Charles Baudelaire — the famous poet, art critic & essayist — derisively called representations of flowers on canvas “dining-room paintings.” The Impressionists excelled at depictions of nature, well aware that such works of art were popular with their clients and patrons who wanted to create harmonious, decorative atmospheres within their homes. Monet even referred to his Water Lily series installed here as “grandes décorations.”
The Impressionists held eight exhibitions (independent from the State-sponsored Salon) between 1874 and 1886. The 4th Impressionist Exhibition (1879) included more than 20 fans — a fashion accessory (and tool of seduction) in vogue during the 2nd half of the 19th century in Europe, especially Spain, and Japan.
In 1890, Gustave Caillebotte painted “The River Bank at Petit-Gennevilliers and the Seine” (above) as a decorative piece for the apartment of his younger brother, Martial. Caillebotte and Claude Monet, both avid gardeners, were the best of friends. Shortly after Caillebotte’s death in 1894, Monet received a painting of chrysanthemums from Caillebotte; and Monet wrote the following words to describe his good friend: “If he had lived instead of dying prematurely, he would have enjoyed the same upturn in fortunes as we did, for he was full of talent.” In 1897, Monet paid tribute to Caillebotte by painting a thicket of chrysanthemums (below), without a traditional sense of perspective, composed of a sophisticated arrangement of colors.
Claude Monet created two seascapes of the cliffs and rock formations at Étretat while staying at an inn in Normandy. These paintings were painted directly on inn furniture — in this case the doors of an armoire (above left) — as a form of decoration. The second seascape (below) was removed from the inn and placed in a new frame in the 20th century.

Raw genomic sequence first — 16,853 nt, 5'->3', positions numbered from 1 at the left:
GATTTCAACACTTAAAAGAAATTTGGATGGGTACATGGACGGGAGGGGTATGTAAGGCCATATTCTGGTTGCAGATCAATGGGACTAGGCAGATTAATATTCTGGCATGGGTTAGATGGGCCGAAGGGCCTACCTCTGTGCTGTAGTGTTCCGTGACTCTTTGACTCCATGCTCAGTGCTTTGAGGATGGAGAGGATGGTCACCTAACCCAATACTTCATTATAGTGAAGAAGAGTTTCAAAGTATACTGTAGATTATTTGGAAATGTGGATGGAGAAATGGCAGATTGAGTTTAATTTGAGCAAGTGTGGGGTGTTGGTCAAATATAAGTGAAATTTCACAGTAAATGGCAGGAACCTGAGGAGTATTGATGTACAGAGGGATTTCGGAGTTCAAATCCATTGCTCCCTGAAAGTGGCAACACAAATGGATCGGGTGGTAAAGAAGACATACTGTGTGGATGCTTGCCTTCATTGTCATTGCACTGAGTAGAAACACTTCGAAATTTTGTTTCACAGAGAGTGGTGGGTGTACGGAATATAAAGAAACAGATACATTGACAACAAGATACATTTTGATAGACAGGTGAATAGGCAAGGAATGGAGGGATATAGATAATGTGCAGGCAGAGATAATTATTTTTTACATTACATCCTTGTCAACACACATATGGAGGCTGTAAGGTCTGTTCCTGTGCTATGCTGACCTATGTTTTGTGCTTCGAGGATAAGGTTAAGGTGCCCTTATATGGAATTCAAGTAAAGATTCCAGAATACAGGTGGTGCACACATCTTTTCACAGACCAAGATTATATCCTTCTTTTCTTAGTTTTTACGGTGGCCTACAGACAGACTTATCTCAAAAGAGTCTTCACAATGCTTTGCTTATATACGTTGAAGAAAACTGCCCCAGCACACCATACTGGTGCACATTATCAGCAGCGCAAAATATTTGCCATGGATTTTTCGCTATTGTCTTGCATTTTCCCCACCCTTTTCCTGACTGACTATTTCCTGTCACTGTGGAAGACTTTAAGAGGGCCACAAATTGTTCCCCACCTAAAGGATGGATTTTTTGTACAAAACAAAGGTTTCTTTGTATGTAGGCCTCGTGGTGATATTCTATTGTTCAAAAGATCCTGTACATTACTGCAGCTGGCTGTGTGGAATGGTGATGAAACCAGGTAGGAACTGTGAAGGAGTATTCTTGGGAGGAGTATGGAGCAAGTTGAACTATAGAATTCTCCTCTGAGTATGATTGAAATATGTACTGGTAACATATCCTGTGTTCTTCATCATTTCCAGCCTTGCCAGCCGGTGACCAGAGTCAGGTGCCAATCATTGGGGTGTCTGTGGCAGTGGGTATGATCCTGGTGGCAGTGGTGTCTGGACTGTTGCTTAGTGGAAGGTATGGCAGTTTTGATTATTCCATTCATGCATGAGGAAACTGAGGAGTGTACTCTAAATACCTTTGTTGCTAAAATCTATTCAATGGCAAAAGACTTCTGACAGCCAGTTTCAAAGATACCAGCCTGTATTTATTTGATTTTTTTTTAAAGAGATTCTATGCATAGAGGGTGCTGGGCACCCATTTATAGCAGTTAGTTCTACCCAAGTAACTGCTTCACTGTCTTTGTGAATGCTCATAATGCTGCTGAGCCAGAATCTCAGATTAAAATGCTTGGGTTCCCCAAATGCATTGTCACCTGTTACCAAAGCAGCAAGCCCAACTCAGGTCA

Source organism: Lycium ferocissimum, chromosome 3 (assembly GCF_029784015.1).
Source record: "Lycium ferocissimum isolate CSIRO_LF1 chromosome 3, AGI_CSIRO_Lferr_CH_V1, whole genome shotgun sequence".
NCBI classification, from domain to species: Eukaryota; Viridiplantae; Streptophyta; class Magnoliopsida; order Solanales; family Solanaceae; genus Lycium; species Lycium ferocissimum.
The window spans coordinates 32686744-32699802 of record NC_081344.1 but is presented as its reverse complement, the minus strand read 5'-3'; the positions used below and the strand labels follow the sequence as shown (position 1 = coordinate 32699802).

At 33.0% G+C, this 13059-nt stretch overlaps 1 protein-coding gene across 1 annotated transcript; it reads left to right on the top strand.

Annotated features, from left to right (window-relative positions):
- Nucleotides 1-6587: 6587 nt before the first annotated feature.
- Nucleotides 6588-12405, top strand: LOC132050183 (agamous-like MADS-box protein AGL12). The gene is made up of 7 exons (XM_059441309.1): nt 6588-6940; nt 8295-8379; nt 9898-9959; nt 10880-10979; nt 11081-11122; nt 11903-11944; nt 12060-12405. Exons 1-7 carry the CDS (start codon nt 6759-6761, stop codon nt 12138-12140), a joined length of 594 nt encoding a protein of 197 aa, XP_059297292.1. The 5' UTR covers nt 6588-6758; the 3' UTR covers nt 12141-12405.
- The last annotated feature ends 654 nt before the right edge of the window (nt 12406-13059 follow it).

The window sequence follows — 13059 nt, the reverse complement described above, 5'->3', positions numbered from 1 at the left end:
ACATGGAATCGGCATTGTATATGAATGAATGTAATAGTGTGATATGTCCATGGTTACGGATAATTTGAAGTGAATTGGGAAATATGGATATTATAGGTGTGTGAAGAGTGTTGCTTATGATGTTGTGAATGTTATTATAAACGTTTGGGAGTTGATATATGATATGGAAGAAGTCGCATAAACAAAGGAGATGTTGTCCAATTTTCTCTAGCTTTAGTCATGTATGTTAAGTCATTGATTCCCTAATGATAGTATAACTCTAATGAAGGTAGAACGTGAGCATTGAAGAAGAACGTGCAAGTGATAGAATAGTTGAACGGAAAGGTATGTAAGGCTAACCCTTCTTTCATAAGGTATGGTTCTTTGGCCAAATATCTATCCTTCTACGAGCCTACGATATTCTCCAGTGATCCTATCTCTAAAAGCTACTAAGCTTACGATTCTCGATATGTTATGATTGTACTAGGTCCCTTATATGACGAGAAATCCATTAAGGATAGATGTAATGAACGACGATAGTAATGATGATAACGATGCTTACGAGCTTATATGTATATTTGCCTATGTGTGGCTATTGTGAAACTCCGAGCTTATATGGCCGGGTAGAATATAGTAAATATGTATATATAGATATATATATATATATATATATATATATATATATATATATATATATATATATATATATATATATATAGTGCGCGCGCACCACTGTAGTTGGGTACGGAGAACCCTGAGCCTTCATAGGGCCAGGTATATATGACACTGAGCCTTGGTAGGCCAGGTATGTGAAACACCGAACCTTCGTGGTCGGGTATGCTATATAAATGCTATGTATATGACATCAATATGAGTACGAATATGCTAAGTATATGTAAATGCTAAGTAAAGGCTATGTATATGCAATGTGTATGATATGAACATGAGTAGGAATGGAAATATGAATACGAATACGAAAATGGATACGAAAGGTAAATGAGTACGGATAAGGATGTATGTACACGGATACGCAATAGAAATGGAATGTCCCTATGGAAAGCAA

Even though the Impressionists sought independence by staging self-organized exhibitions of their creations, Pissarro, Monet and Renoir sought commissions from wealthy clients for a much-needed steady source of income. Even Caillebotte, who inherited a large fortune at age 26 from his wealthy upper-class Parisian family, included decorative works of art in the Impressionist exhibitions in order to obtain commissions.
Camille Pissarro created the fan (above), circa 1882. “The Four Seasons” (below), painted by Pissarro between 1872 and 1873, are believed to have been commissioned by a wealthy businessman and art collector for his home.
If you are planning to travel in Europe and wish to see the finest Impressionist art outside of France, you may want to read up on the collection housed in the Museum Barberini in Potsdam — 30 minutes outside of Berlin — described in our article The Most Magnificent European Display of Monet & Other Impressionists. In addition, the Barberini is showing “Clouds and Light: Impressionism in Holland” through October 22, 2023. You might also enjoy some of the books we recommend, below, revealing how the appreciation of gardens and plein air painting impacted modern art in the 20th century. Thank you for spending time with us at ArtLoversTravel!
Books You May Enjoy from Our Article on the l’Orangerie Museum in Paris
“David Hockney: The Arrival of Spring, Normandy, 2020” — Publisher: Royal Academy of Arts (Great Britain). ISBN 9781912520640
“Painting the Modern Garden Monet to Matisse” — Publisher: Royal Academy of Arts (Great Britain). ISBN 9781910350027
“The Artist’s Garden” — Publisher: White Lion Publishing. ISBN 9781781318744
“Matisse Diebenkorn” — Publisher: Prestel. ISBN 9783791355344